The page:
No money changes hands; this is a prepaid order. Advance tipping is efficient, but removes the roulettelike thrill I used to get delivering pizzas as a student. Sometimes you’d score a fiver, sometimes nothing. I still remember the face of the man who mockingly tipped me a penny.
For the rest of my shift, I swing by places that range from the penthouse of a tony building on Fourth Avenue to a dank tenement walk-up on Avenue A. I’m aware I might feel different if I did this every day, or if it were mid-February, but I find the work oddly pleasurable. Since Iggy’s, like most Manhattan pizza joints, delivers to a radius of just ten or twelve blocks, the destination is never too far. Each trip is a burst of quick physical activity followed by a cooldown and capped by a reward. It’s Pavlovian, in the best sense: Spin the pedals, earn a few bucks.
In no more than a few hours, I notice, I have begun to assume a deliveryman’s point of view. The customers begin to blend into a demographic I never realized existed. They look sleepy and alarmed at the same time. Their apartments, seen in vertical snatches through the door, are messier than the ones we see when we visit each other. I try not to spy, and the customers try not to stare me down. While the pizza changes hands, both parties stare at the floor. There’s a dance of sorts, a few seconds of awkward pas de deux. Then it’s over.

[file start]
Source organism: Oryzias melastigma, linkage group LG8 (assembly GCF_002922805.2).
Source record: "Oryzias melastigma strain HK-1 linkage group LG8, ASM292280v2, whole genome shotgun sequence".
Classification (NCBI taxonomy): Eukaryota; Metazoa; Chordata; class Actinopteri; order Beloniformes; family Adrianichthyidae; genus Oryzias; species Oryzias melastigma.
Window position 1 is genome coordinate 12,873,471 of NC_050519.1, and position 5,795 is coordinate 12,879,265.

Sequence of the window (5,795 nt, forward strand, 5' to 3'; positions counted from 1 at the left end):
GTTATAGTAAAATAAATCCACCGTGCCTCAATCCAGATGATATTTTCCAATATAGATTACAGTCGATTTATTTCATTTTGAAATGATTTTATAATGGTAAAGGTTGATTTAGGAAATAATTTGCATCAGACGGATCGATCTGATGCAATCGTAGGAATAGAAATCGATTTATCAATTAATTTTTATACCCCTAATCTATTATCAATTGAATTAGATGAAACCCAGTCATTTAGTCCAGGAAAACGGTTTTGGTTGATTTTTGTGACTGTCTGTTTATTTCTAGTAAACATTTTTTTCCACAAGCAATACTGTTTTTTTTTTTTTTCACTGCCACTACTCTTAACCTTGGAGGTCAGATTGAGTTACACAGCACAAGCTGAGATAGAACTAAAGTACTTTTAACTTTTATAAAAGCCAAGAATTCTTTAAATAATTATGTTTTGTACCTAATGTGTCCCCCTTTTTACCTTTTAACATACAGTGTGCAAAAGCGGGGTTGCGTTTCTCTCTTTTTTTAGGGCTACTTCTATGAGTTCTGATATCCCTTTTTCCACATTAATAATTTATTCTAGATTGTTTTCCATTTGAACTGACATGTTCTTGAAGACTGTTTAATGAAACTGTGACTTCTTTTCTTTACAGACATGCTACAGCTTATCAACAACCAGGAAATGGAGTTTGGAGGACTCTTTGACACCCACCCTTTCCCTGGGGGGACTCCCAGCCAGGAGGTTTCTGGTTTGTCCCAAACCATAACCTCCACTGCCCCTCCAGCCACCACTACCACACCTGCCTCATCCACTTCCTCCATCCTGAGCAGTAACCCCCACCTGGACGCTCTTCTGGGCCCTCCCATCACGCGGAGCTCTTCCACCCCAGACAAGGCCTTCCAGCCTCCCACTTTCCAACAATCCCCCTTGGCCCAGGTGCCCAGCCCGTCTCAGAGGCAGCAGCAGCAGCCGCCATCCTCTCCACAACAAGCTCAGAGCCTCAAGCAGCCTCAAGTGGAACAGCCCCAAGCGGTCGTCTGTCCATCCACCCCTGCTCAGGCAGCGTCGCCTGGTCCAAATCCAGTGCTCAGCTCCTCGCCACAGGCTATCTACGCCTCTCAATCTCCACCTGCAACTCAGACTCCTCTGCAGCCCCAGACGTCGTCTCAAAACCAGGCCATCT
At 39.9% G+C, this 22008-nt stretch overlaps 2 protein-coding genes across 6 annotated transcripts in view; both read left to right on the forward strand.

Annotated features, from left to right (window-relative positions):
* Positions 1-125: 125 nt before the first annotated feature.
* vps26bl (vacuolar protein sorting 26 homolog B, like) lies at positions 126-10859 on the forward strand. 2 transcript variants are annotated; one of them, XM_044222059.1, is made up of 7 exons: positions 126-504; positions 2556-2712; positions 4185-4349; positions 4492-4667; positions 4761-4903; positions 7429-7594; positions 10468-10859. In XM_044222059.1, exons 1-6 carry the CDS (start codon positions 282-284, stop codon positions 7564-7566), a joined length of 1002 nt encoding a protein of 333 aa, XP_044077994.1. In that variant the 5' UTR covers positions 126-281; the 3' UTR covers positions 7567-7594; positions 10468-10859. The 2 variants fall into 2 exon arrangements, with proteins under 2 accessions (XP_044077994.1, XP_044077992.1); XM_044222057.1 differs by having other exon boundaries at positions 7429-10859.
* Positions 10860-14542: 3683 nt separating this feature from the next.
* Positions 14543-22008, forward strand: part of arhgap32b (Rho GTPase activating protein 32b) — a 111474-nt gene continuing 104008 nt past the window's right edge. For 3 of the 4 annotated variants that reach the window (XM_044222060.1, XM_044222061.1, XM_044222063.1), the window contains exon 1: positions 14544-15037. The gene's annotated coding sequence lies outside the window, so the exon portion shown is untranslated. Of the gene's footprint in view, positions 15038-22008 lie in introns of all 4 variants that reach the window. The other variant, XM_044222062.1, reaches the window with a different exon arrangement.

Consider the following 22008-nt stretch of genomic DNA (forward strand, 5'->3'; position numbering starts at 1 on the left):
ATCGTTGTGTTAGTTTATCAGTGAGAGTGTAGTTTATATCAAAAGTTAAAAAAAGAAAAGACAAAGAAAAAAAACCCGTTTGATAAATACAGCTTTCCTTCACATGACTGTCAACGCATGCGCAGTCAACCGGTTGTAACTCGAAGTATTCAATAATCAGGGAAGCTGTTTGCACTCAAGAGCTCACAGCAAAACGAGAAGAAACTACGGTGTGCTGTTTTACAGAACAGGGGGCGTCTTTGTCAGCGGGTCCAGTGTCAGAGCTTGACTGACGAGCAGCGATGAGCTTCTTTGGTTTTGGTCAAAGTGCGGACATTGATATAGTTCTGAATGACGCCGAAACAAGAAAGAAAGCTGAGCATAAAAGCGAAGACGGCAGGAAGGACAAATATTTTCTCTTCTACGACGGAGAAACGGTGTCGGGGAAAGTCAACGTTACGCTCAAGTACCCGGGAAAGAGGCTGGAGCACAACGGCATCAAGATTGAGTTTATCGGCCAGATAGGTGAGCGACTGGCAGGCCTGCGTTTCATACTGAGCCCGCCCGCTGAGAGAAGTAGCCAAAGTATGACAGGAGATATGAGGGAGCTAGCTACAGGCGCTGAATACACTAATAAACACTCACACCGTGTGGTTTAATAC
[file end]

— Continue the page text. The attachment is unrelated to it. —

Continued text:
Delivery orders begin to peter out by 9 p.m. Iggy’s closes at ten. On balance, it hasn’t been a bad day. I made some money, didn’t screw up any orders, and only once came close to slamming my head into a truck’s rearview mirror. That said, I am happy to rejoin the other sideóthe customers’ sideówith a renewed commitment to overtipping.